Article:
Archive for the ‘Lagers’ Category

Wow, this site is still here? I guess I will update it.

Since last we were here…..

Oktoberfest 2011 came and went.   Fun again, good beer, first use of my “pin” cask.   The cask worked out great, I brewed an ESB and loaded the cask with whole Centennial hops and I was really happy with the result (well other than the beer that sprayed all over when we vented it – a little lighter on the carbonation next time!).   Still up in the air if we use the cask again this year or not though.

The whiskey barrel aged imperial stout has been kegged & bottled.   1/6th of it has Intelligentsia Black Cat Expresso added, and it turned out fantastic.   As a change I took some Intelligentsia Analog Expresso and added it to a second keg.  I didn’t think this was as good as the first, but still interesting.  The rest of the barrel has been either bottled, will be soon or I may keep one keg full for winter.  Currently, the barrel is filled with a sour Belgian stout that is tasting really good and I will likely pull some of that off in the next month or two to bottle and then continue to use that barrel “solera style” for sour stout like I am with the two wine barrels with the lambic and flanders red.

I rebrewed some of the lambic a few weeks ago to pull some out to use a bunch of the door county cherries we had gotten last year so hopefully that should be ready in a few months.   I plan to use the rest of the cherries we got last year in a small batch of the sour stout.

I know that it’s still 3 months away, but one of the beers for our Oktoberfest party is already done and lagering.  I brewed a helles bock type beer for the “official” festbier.   We didn’t have any lagers last year so I really wanted to do one this year.  It was down to a helles, a traditional bock, and the Vindicator doppelbock.   Since I was already going to have a big double IPA on draft, I figured the lighter of the options might be the best choice.   Anyway, I sampled the helles a couple days ago and it’s quite good.   It should only get better as it lagers in the low 30s.   I brewed it on one of the hottest days of the year so far (98 degrees) so it was quite the brew day but I eventually got it chilled and seems like everything worked out great.  The rest of the beers are best served fresh (IPA, Double IPA, Hefe, etc) so I’ll likely get them done at the end of August or first week of September so they are at their prime come the end of September.

In the last couple of weeks I brewed 3 different beers, all of which are hop focused.   The first was a 100% Citra hopped IPA.   This was a repeat (with a few tweaks) of a beer I did last year and I think I have this recipe down, it turned out great.   The second is a hoppy wheat beer brewed with WY3333 German Wheat yeast and Amarillo hops which is currently fermenting.  This was also the first beer I used my hopback on which was packed with Cascade and Centennial hops.   Can’t wait to try this in a few weeks, it should be interesting – partly because I had a few issues with the mash, and it ended up a bit lower than I wanted.  The third beer I brewed recently is a “Session IPA” – basically a lower alcohol version of an IPA I guess.  I am thinking this should come in around 4.5% abv, and about 42 IBUs, all provided by Simcoe and Amarillo hops.   It smelled fantastic so I can’t wait to try this one also.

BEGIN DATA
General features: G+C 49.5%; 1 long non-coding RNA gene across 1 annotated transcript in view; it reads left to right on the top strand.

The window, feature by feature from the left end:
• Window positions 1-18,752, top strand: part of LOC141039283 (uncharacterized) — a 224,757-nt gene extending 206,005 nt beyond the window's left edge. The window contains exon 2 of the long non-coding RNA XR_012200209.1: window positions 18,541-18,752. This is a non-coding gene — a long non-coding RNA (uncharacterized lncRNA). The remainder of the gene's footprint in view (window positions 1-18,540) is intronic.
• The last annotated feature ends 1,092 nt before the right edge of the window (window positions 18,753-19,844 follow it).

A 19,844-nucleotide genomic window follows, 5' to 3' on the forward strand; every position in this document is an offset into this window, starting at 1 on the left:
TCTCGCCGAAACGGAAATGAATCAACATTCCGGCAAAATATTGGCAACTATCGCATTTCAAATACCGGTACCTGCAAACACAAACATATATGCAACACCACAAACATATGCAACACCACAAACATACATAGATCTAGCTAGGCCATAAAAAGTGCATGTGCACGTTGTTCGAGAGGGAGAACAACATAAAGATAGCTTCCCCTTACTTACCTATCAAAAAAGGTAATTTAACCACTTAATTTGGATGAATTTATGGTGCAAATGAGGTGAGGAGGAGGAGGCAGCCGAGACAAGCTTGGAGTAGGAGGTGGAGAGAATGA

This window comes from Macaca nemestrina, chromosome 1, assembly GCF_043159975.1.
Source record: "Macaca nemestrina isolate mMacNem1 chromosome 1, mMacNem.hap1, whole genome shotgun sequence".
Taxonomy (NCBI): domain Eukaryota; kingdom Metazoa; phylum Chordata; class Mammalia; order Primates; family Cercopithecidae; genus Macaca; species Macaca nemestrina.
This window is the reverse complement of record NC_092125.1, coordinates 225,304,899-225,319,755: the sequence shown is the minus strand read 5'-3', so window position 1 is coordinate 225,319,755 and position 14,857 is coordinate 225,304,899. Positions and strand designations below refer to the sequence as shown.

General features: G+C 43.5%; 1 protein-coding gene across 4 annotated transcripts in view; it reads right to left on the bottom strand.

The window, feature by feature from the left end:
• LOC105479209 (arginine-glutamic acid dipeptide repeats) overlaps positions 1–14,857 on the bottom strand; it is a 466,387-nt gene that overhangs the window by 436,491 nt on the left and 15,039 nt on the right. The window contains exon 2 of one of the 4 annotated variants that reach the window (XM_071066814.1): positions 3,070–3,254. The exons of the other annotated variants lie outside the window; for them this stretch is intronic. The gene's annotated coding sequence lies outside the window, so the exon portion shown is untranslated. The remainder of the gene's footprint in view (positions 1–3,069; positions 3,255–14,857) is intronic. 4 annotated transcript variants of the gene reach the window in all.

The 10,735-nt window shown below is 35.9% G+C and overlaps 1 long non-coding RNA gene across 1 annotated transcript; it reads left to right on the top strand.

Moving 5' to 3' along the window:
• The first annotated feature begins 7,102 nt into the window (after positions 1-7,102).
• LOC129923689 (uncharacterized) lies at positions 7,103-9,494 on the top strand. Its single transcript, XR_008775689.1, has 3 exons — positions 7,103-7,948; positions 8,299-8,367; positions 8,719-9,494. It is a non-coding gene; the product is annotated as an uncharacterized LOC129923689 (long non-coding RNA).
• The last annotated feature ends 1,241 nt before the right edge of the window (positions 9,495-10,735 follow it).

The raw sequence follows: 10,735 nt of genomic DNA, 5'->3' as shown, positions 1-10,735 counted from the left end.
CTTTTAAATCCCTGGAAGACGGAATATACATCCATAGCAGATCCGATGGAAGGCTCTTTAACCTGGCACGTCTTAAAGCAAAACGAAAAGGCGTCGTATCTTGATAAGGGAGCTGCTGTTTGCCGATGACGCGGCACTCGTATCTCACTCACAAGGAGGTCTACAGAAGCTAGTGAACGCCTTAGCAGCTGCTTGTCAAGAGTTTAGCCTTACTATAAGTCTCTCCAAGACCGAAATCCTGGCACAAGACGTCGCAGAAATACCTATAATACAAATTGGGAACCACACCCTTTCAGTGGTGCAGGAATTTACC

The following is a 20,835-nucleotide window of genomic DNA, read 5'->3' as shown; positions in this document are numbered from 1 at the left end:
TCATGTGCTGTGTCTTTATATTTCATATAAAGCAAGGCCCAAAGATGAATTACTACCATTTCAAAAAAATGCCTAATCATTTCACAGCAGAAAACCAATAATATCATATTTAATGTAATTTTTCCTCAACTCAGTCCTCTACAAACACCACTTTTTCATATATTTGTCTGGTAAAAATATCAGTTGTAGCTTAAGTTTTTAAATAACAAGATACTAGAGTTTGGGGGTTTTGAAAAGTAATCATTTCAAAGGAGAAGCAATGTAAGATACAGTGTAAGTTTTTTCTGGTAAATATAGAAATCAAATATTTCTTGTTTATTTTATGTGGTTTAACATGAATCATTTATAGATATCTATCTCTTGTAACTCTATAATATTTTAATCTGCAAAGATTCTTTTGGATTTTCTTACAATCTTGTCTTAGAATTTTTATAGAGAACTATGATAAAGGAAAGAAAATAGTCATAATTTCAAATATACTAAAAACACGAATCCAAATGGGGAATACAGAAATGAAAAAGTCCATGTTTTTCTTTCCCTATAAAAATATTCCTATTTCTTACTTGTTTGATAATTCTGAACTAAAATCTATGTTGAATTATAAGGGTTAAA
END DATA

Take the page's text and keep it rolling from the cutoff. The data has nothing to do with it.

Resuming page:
Lastly, I think it is time to upgrade some/most of my equipment so I will likely not be brewing anything for the next month or two as I try to gather all the necessary materials & parts to build a new system.  I might put some pictures up during the fabrication, but then again it’s been 15 months between posts so maybe not :)

Long time, no Post – CBC, Brewery Updates

OK I’ve been a little lackluster in keeping this updated so here’s where I am at.

Back to the beginning of April, the CBC was held in Chicago this year.  I didn’t have the time or financial resources to dedicate to attending the actual conference and associated seminars, but I was happy to find a wheat/wit bier seminar being held at Goose Island was open to the public and FREE.  Very detailed and terrific presentations from both sides of the wheat coin so to speak.  It was also awesome to talk to some great brewers from around the country and get some ideas on how to improve my Wit.   I look forward to trying some new things shared by Grand Teton in the Wit specifically, and it was also great to chat for a bit with Rob Tod from Allagash about sour & spontaneous brewing.  Of course after the seminar I had to sample a few Goose Island beers including the Bacon Stout, Bourbon County Stout, Bourbon Barrel Aged Doppelbock and a Sweet & Sour Brown.   The first three were great.  The brown was quite bland, flat, and really not my thing.  It was also great to catch up with Chris and of course discuss the merits of the Bourbon County Stout, as they are many.